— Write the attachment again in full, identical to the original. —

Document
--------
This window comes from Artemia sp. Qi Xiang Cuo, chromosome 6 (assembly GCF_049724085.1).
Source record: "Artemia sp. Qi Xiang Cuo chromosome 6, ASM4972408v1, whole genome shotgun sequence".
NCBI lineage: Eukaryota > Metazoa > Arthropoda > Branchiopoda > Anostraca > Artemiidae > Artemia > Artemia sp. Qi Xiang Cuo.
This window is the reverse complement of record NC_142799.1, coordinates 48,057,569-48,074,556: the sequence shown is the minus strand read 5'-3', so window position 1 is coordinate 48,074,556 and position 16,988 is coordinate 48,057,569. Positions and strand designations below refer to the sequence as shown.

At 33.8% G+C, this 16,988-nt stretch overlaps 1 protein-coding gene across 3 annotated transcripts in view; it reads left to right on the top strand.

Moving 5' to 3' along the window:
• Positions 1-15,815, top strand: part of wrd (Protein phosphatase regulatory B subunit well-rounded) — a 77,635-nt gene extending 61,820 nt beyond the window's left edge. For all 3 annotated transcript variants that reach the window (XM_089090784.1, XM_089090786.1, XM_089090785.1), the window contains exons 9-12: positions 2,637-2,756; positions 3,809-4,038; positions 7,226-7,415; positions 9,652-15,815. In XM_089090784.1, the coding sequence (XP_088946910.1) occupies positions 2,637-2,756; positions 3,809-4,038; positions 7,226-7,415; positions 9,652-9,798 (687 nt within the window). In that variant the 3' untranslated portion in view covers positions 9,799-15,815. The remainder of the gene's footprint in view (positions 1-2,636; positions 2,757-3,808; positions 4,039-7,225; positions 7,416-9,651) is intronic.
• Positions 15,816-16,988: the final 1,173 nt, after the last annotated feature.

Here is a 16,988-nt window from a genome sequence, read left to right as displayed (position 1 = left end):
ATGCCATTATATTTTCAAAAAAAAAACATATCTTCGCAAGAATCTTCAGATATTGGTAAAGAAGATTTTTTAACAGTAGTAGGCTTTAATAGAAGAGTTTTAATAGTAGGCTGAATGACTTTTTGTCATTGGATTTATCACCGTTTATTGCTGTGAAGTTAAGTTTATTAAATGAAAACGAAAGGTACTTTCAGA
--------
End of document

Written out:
This window comes from Artemia sp. Qi Xiang Cuo, chromosome 6 (assembly GCF_049724085.1).
Source record: "Artemia sp. Qi Xiang Cuo chromosome 6, ASM4972408v1, whole genome shotgun sequence".
NCBI lineage: Eukaryota > Metazoa > Arthropoda > Branchiopoda > Anostraca > Artemiidae > Artemia > Artemia sp. Qi Xiang Cuo.
This window is the reverse complement of record NC_142799.1, coordinates 48,057,569-48,074,556: the sequence shown is the minus strand read 5'-3', so window position 1 is coordinate 48,074,556 and position 16,988 is coordinate 48,057,569. Positions and strand designations below refer to the sequence as shown.

At 33.8% G+C, this 16,988-nt stretch overlaps 1 protein-coding gene across 3 annotated transcripts in view; it reads left to right on the top strand.

Moving 5' to 3' along the window:
• Positions 1-15,815, top strand: part of wrd (Protein phosphatase regulatory B subunit well-rounded) — a 77,635-nt gene extending 61,820 nt beyond the window's left edge. For all 3 annotated transcript variants that reach the window (XM_089090784.1, XM_089090786.1, XM_089090785.1), the window contains exons 9-12: positions 2,637-2,756; positions 3,809-4,038; positions 7,226-7,415; positions 9,652-15,815. In XM_089090784.1, the coding sequence (XP_088946910.1) occupies positions 2,637-2,756; positions 3,809-4,038; positions 7,226-7,415; positions 9,652-9,798 (687 nt within the window). In that variant the 3' untranslated portion in view covers positions 9,799-15,815. The remainder of the gene's footprint in view (positions 1-2,636; positions 2,757-3,808; positions 4,039-7,225; positions 7,416-9,651) is intronic.
• Positions 15,816-16,988: the final 1,173 nt, after the last annotated feature.

Here is a 16,988-nt window from a genome sequence, read left to right as displayed (position 1 = left end):
ATGCCATTATATTTTCAAAAAAAAAACATATCTTCGCAAGAATCTTCAGATATTGGTAAAGAAGATTTTTTAACAGTAGTAGGCTTTAATAGAAGAGTTTTAATAGTAGGCTGAATGACTTTTTGTCATTGGATTTATCACCGTTTATTGCTGTGAAGTTAAGTTTATTAAATGAAAACGAAAGGTACTTTCAGA